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Euruko Lightning Talk: Less Sleep, No Sleep, and What Happens to You

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I gave this 5-minute lightning talk about sleep at Euruko 2012 in Amsterdam. In the presentation, I show the effects of sleep deprivation (no sleep) and sleep restriction (less sleep), which are important and often undervalued topics for developers and other professionals whose jobs depend on creative thinking (and for everyone else, too!). The presentation also touches on several other interesting sleep-related topics that I hope to expand on in a longer version.

My sources are listed on the last slide -- check them out (they're interesting). If you know any additional interesting books or articles on sleep, any anecdotes about changes to your sleeping schedule, or find any errors in my presentation, let me know! I'd love to hear your thoughts.

Published in: Health & Medicine, Business
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Euruko Lightning Talk: Less Sleep, No Sleep, and What Happens to You

  1. 1. Less Sleep, No Sleep,and What Happens to You Alex Koppel - @arsduo
  2. 2. Introduction
  3. 3. Why talk about sleep?• Our job is to solve problems• Sleep controls how well we think [4]• We have a macho culture about sleep
  4. 4. How do we get themost out of ourselves?
  5. 5. sleep(0)• Sleep deprivation hurts your ability to think • “This deactivation is greatest in those brain areas sustaining higher cognitive performance and situational awareness.”• 25% mental decline / 24 hours awake• Probably no surprise to any of us Source: [3]
  6. 6. Sleep Restriction Or, less sleep, less brain
  7. 7. Sleep Needs• Most people need 7-8.5 hours sleep [4, 6]• Many dont get it • How many of us got a full night of sleep?• What happens then?
  8. 8. Less sleep, less brain• Sleep restriction reduces brain function • Surprise!• Proportional to how much sleep you skip• Cumulative effects over time
  9. 9. Question• Is sleeping 6 hours a night reasonable?
  10. 10. Responsiveness Test 0 hours sleep: errors rise quickly 1 tick = 2 days Source: [1]
  11. 11. Responsiveness Test 8 hours/night: effectively normal 1 tick = 2 days Source: [1]
  12. 12. Responsiveness Test 4 hours a night: in just one week, you’re in sleep-deprived territory 1 tick = 2 days Source: [1]
  13. 13. Responsiveness Test 6 hours a night: in the second week, you’re sunk 1 tick = 2 days Source: [1]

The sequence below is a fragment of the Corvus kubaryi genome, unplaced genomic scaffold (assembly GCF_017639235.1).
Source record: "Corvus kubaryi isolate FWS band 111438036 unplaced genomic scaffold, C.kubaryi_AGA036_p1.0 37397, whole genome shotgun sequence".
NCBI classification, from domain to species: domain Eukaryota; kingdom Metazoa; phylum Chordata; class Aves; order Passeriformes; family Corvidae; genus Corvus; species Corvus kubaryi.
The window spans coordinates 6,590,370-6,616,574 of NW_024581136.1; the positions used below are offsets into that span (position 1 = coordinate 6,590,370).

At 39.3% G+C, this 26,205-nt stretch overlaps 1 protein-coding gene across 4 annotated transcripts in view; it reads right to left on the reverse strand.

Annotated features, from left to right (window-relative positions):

14. 14. Same test, similar results Source: [2]
  15. 15. Whats it gotta do w/ coding?• Higher functions are affected too• More complex tests show similar trends• The normal learning process doesn’t happen Source: [1]
  16. 16. Question redux• Does 6 hours a night still seem reasonable?
  17. 17. Other Topics A too-quick overview
  18. 18. Recovery Sleep• Cant just recover over the weekend• Brain seems to responds to less sleep w/ long-term physiological adaptions [2, 4] • One study shows below baseline after 3 nights• Recovery sleep is physically different [4]
  19. 19. Chronotypes• Natural sleep rhythms vary significantly• "Social jet lag": always waking too early • Usually to meet societys timetable Source: [6]
  20. 20. Chronotype SpreadOnly ~33% naturally wake up before 8 AM!~45% wake up between 8 AM and 9:30 AM Source: [6]
  21. 21. Consequences• Are we handicapping ourselves? • Entrepreneurs tend to later sleep cycles [7]• When peoples work aligns with their cycles, they perform better [6] • Valid limits: in-person time is valuable too
  22. 22. Conclusion
  23. 23. What does this mean in practice?• No crunch mode• Get enough sleep!• Encourage your team to sleep
  24. 24. Be like him
  25. 25. Thanks! @arsduo @6Wunderkinderhttp://dev.6wunderkinder.com
  26. 26. Appendix
  27. 27. Caveats• Sleep needs vary between individuals • These are average numbers • But most of us are average sleepers!• Studies vary, but only so much• Many other factors affect sleep & the brain
  28. 28. PVT• Psychomotor vigilance test• Measures two things: • response time (ms) • lapses (response > 500ms)
  29. 29. Sources1. Van Dongen, H. P. a, Maislin, G., Mullington, J. M., & Dinges, D. F. (2003). The cumulative cost of additional wakefulness: dose-response effects on neurobehavioral functions and sleep physiology from chronic sleep restriction and total sleep deprivation. Sleep, 26(2), 117-26. Retrieved from Source:Van Dongen, etc., UPenn Study, 2003 [1]2. Belenky, G., Wesensten, N. J., Thorne, D. R., Thomas, M. L., Sing, H. C., Redmond, D. P., Russo, M. B., et al. (2003). Patterns of performance degradation and restoration during sleep restriction and subsequent recovery: a sleep dose-response study. Journal of Sleep Research, 12(1), 1-12. Retrieved from http:// www.ncbi.nlm.nih.gov/pubmed/126037813. Belenky, G. (1997). Sleep , Sleep Deprivation , and Human Performance in Continuous Operations, 1-13. Retrieved from http://isme.tamu.edu/JSCOPE97/Belenky97/Belenky97.htm4. Alhola, P., & Polo-Kantola, P. (2007). Sleep deprivation: Impact on cognitive performance. Neuropsychiatric Disease and Treatment, 3(5), 553-567. Dove Medical Press. Retrieved from http:// www.pubmedcentral.nih.gov/articlerender.fcgi?artid=2849789&tool=pmcentrez&rendertype=abstract5. Robinson, E. (2005). Why Crunch Mode Doesn’t Work: 6 Lessons. IGDA Retrieved Feb, 1-6. Retrieved from http://www.igda.org/why-crunch-modes-doesnt-work-six-lessons6. Roenneberg, Till. Internal Time: Chronotypes, Social Jet Lag, and Why Youre so Tired. Cambridge, MA: Harvard UP, 2012. Print.7. Popova, M. (2012). Internal Time : The Science of Chronotypes , Social Jet Lag , and Why You’re So Tired. Retrieved from http://www.brainpickings.org/index.php/2012/05/11/internal-time-till-roenneber/

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